Mass Effect 3: No Spoilers

I’m not going to give any spoilers or talk about the ending (see here for that), I just want to address the story and game mechanic changes from ME2 to ME3 and give my general impressions.

Story

There was one often asked question when Mass Effect 2 was released that’s been making the rounds again, “Should I play from the beginning or just start at 3?” My recommendation from then is as true if not more so:

You don’t have to play the first to enjoy the second, but it is a better experience having played both.

The game is much better if you’ve played both 1 and 2. There’s two entire games worth of emotional investment in the characters and events. This is one of the few video game series where I’ve laughed so much, and it’s the only game I can think of that’s made me tear up. And ME3 did it twice.

I have been consistently impressed and amazed with how many characters from previous game I ran into. I got to see how people I helped from both prior games had gotten on with their lives and what difference my Shepard’s actions had made in their situations. My only regret was that it’s been so long since I played the first game that I often had to be reminded (conveniently enough there was always an option via in-game dialog) who they were.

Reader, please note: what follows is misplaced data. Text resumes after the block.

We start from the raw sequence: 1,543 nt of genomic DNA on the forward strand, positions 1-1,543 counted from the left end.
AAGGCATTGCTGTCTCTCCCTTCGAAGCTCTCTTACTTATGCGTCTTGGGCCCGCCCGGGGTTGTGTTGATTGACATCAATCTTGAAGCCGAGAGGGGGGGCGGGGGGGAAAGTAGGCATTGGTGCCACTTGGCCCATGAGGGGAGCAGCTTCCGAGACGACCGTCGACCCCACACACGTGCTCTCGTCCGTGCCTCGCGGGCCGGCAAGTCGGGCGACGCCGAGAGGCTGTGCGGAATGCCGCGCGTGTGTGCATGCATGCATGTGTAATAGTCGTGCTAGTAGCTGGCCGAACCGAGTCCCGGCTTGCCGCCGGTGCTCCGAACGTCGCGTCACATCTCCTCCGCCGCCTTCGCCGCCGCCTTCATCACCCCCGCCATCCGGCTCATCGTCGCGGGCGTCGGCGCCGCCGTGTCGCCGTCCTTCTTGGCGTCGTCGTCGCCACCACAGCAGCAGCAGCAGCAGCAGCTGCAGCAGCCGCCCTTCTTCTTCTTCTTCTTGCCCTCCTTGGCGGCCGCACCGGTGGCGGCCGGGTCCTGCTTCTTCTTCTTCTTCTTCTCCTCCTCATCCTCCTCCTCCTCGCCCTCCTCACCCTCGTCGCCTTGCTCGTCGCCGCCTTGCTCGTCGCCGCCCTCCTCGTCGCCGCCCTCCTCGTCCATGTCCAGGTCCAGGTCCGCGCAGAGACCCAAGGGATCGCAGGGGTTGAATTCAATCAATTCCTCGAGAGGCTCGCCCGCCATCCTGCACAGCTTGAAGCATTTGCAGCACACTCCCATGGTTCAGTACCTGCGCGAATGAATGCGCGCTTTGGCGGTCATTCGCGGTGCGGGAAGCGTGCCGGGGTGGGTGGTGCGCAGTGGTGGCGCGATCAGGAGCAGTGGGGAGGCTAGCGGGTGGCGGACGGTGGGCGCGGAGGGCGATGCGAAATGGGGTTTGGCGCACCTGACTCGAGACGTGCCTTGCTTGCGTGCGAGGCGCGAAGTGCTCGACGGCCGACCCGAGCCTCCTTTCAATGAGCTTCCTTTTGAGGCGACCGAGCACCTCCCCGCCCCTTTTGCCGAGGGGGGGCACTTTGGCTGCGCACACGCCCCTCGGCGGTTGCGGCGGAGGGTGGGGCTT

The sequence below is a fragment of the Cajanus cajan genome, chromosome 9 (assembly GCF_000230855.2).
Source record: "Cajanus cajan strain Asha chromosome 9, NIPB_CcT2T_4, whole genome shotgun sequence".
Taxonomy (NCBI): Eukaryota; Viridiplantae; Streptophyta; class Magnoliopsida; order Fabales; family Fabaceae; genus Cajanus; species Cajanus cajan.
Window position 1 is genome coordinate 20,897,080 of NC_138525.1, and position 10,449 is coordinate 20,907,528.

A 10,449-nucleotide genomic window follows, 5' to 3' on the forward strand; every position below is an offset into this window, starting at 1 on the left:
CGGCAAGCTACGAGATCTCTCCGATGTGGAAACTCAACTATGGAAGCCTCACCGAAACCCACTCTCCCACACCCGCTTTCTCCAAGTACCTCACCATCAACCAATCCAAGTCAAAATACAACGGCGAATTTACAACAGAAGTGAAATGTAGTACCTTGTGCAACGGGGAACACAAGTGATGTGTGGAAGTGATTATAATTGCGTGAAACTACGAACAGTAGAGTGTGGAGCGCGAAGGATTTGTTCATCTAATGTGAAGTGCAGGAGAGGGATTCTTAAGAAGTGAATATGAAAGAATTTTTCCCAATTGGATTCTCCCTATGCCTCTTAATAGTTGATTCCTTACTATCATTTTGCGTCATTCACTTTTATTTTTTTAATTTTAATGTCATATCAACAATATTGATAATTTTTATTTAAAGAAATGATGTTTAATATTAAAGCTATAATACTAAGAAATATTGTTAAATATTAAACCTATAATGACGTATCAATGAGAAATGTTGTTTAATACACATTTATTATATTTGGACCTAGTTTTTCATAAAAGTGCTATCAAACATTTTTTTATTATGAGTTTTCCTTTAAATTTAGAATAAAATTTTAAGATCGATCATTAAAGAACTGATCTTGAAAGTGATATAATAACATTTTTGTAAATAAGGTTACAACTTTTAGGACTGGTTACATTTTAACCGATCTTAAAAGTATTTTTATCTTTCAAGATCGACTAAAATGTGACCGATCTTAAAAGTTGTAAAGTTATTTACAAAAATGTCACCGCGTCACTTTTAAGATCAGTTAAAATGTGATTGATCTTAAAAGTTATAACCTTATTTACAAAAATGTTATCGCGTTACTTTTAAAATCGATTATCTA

One disappointment for me was how few crew from either the previous two games were available to return to my ship for use on missions. The extended dialogs available on the ship are great, but there are also some awesome lines available during the missions. Of course all of the ones that were most important to me were there, but after the wide selection available in ME2, the mission team selection screen seemed a little empty.

Combat

For the most part, the combat in ME3 is the same as ME2. You have powers to set an ammo type, thermal clips to handle reloads, and a cover system.

You are no longer restricted to certain weapon types because of your class though. Instead all weapons have a weight value, and the more you carry the slower your powers recharge and become available again. I really liked this as it let my Soldier Shepard load up on several different types of weapons to handle sniping, general combat, and close range situations, and accept a hit to how fast powers became available again. Had I been playing an Adept or something similar, I could’ve gone the other route and just carried the lightest pistol possible and had super fast power recharges.

The weapon customization system has also a changed. You can add two upgrades to any weapon. Upgrades can be found on missions or purchased (either at the Citadel or through your armory once you’ve visited a Citadel store the first time). I especially liked that you could put a scope on any weapon and have a scope sight when you actually aimed it. For someone like myself, who’s not all that accurate with a sniper rifle, having a pistol with a scope and damage upgrade was really good as a high rate of fire rifle replacement.